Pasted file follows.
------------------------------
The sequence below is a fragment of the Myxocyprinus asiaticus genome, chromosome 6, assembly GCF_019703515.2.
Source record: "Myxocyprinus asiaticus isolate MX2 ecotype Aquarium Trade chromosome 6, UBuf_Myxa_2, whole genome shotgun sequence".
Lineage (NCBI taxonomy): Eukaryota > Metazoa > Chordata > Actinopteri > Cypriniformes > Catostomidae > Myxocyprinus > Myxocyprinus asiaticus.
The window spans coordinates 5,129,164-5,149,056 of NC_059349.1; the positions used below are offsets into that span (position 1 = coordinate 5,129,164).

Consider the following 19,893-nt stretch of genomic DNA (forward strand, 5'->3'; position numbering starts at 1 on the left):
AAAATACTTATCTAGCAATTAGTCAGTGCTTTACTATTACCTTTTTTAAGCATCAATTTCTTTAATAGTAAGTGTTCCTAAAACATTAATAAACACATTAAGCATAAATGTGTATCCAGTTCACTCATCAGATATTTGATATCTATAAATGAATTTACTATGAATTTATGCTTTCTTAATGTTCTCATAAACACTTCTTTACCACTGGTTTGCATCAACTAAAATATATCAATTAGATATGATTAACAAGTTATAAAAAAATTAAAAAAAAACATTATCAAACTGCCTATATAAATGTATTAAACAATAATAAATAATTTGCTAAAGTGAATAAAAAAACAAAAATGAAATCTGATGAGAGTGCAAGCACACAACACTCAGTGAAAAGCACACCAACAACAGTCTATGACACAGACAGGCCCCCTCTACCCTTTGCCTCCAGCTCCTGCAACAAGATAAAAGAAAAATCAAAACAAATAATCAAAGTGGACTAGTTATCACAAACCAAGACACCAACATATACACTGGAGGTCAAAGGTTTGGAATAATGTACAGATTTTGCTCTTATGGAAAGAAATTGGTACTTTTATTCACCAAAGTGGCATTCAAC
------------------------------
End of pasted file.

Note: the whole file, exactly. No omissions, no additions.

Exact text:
The sequence below is a fragment of the Myxocyprinus asiaticus genome, chromosome 6, assembly GCF_019703515.2.
Source record: "Myxocyprinus asiaticus isolate MX2 ecotype Aquarium Trade chromosome 6, UBuf_Myxa_2, whole genome shotgun sequence".
Lineage (NCBI taxonomy): Eukaryota > Metazoa > Chordata > Actinopteri > Cypriniformes > Catostomidae > Myxocyprinus > Myxocyprinus asiaticus.
The window spans coordinates 5,129,164-5,149,056 of NC_059349.1; the positions used below are offsets into that span (position 1 = coordinate 5,129,164).

Consider the following 19,893-nt stretch of genomic DNA (forward strand, 5'->3'; position numbering starts at 1 on the left):
AAAATACTTATCTAGCAATTAGTCAGTGCTTTACTATTACCTTTTTTAAGCATCAATTTCTTTAATAGTAAGTGTTCCTAAAACATTAATAAACACATTAAGCATAAATGTGTATCCAGTTCACTCATCAGATATTTGATATCTATAAATGAATTTACTATGAATTTATGCTTTCTTAATGTTCTCATAAACACTTCTTTACCACTGGTTTGCATCAACTAAAATATATCAATTAGATATGATTAACAAGTTATAAAAAAATTAAAAAAAAACATTATCAAACTGCCTATATAAATGTATTAAACAATAATAAATAATTTGCTAAAGTGAATAAAAAAACAAAAATGAAATCTGATGAGAGTGCAAGCACACAACACTCAGTGAAAAGCACACCAACAACAGTCTATGACACAGACAGGCCCCCTCTACCCTTTGCCTCCAGCTCCTGCAACAAGATAAAAGAAAAATCAAAACAAATAATCAAAGTGGACTAGTTATCACAAACCAAGACACCAACATATACACTGGAGGTCAAAGGTTTGGAATAATGTACAGATTTTGCTCTTATGGAAAGAAATTGGTACTTTTATTCACCAAAGTGGCATTCAAC